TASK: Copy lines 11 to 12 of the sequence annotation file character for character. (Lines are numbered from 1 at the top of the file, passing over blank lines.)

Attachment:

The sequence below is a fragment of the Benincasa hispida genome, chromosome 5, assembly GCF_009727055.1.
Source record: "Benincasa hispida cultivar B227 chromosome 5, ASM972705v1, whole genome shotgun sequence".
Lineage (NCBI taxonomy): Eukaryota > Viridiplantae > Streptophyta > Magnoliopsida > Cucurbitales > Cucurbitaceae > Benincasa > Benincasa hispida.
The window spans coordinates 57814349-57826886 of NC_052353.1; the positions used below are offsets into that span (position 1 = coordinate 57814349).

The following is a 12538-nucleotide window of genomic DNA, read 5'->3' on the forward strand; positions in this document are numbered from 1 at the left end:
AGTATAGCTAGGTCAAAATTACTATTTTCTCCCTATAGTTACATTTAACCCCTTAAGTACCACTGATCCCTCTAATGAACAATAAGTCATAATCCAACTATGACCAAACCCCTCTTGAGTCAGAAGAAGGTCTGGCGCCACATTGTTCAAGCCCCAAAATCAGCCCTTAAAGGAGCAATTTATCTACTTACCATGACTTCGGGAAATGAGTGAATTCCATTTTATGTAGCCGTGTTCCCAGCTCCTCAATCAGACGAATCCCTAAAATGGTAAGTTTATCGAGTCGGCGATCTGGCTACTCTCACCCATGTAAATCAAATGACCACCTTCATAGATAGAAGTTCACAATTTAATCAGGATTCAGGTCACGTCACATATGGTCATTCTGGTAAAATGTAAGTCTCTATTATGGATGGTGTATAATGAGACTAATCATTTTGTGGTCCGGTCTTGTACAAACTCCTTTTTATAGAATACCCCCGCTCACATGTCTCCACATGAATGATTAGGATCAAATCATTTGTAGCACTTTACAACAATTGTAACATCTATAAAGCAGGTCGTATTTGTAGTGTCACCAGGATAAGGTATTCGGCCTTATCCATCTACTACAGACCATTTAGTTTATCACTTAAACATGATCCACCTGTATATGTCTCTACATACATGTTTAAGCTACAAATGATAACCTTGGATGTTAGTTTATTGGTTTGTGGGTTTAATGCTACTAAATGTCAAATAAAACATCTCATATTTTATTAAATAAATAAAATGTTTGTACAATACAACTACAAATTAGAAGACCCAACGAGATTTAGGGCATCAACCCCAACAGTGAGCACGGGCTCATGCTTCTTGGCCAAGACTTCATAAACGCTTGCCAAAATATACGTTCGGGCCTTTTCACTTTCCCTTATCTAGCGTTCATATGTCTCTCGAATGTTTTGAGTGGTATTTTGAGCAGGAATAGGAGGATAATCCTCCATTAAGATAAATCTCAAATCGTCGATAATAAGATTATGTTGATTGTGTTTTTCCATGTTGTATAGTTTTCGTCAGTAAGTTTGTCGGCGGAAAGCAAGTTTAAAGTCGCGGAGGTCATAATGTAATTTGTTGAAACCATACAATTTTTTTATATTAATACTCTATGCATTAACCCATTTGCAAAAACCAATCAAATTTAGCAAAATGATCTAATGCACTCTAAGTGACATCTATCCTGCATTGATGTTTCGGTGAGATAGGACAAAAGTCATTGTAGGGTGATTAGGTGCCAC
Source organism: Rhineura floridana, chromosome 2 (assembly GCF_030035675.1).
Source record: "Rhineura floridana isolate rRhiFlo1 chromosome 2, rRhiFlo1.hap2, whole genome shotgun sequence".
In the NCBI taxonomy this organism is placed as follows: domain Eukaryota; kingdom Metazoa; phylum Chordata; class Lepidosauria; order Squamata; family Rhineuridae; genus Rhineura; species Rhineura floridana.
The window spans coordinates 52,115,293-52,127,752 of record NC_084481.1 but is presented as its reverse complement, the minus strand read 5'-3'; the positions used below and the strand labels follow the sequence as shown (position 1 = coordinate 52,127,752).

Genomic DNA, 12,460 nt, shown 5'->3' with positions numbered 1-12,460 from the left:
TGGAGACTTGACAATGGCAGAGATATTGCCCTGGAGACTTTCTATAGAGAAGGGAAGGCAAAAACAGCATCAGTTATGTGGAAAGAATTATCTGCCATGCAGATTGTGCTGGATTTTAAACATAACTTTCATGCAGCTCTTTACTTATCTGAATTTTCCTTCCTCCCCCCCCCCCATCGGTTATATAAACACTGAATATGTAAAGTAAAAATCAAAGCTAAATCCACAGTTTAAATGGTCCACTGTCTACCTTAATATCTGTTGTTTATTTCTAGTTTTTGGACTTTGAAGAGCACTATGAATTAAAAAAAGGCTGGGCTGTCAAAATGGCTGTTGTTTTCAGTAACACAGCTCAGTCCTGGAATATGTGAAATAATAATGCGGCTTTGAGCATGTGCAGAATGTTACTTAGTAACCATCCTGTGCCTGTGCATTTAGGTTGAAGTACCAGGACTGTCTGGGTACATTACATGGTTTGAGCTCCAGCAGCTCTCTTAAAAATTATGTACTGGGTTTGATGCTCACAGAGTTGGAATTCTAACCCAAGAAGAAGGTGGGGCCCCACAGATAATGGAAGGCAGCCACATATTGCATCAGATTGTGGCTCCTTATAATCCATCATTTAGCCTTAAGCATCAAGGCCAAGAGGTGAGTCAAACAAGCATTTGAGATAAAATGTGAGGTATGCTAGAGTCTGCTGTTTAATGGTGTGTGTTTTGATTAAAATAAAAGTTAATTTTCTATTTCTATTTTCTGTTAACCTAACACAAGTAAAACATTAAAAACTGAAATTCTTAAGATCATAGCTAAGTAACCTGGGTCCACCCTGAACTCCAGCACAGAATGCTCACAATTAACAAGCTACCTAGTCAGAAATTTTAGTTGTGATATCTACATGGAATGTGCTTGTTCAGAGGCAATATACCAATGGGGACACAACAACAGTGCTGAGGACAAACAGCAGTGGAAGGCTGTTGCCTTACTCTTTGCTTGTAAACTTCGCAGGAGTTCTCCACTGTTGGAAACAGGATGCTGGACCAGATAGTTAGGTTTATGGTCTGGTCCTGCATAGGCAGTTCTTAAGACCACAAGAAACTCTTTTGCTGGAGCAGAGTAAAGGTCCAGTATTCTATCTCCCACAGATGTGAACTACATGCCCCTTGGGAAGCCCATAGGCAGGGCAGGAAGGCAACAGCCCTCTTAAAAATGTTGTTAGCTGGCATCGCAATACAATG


Genomic DNA, 12,460 nt, shown 5'->3' with positions numbered 1-12,460 from the left:
TGGAGACTTGACAATGGCAGAGATATTGCCCTGGAGACTTTCTATAGAGAAGGGAAGGCAAAAACAGCATCAGTTATGTGGAAAGAATTATCTGCCATGCAGATTGTGCTGGATTTTAAACATAACTTTCATGCAGCTCTTTACTTATCTGAATTTTCCTTCCTCCCCCCCCCCCATCGGTTATATAAACACTGAATATGTAAAGTAAAAATCAAAGCTAAATCCACAGTTTAAATGGTCCACTGTCTACCTTAATATCTGTTGTTTATTTCTAGTTTTTGGACTTTGAAGAGCACTATGAATTAAAAAAAGGCTGGGCTGTCAAAATGGCTGTTGTTTTCAGTAACACAGCTCAGTCCTGGAATATGTGAAATAATAATGCGGCTTTGAGCATGTGCAGAATGTTACTTAGTAACCATCCTGTGCCTGTGCATTTAGGTTGAAGTACCAGGACTGTCTGGGTACATTACATGGTTTGAGCTCCAGCAGCTCTCTTAAAAATTATGTACTGGGTTTGATGCTCACAGAGTTGGAATTCTAACCCAAGAAGAAGGTGGGGCCCCACAGATAATGGAAGGCAGCCACATATTGCATCAGATTGTGGCTCCTTATAATCCATCATTTAGCCTTAAGCATCAAGGCCAAGAGGTGAGTCAAACAAGCATTTGAGATAAAATGTGAGGTATGCTAGAGTCTGCTGTTTAATGGTGTGTGTTTTGATTAAAATAAAAGTTAATTTTCTATTTCTATTTTCTGTTAACCTAACACAAGTAAAACATTAAAAACTGAAATTCTTAAGATCATAGCTAAGTAACCTGGGTCCACCCTGAACTCCAGCACAGAATGCTCACAATTAACAAGCTACCTAGTCAGAAATTTTAGTTGTGATATCTACATGGAATGTGCTTGTTCAGAGGCAATATACCAATGGGGACACAACAACAGTGCTGAGGACAAACAGCAGTGGAAGGCTGTTGCCTTACTCTTTGCTTGTAAACTTCGCAGGAGTTCTCCACTGTTGGAAACAGGATGCTGGACCAGATAGTTAGGTTTATGGTCTGGTCCTGCATAGGCAGTTCTTAAGACCACAAGAAACTCTTTTGCTGGAGCAGAGTAAAGGTCCAGTATTCTATCTCCCACAGATGTGAACTACATGCCCCTTGGGAAGCCCATAGGCAGGGCAGGAAGGCAACAGCCCTCTTAAAAATGTTGTTAGCTGGCATCGCAATACAATG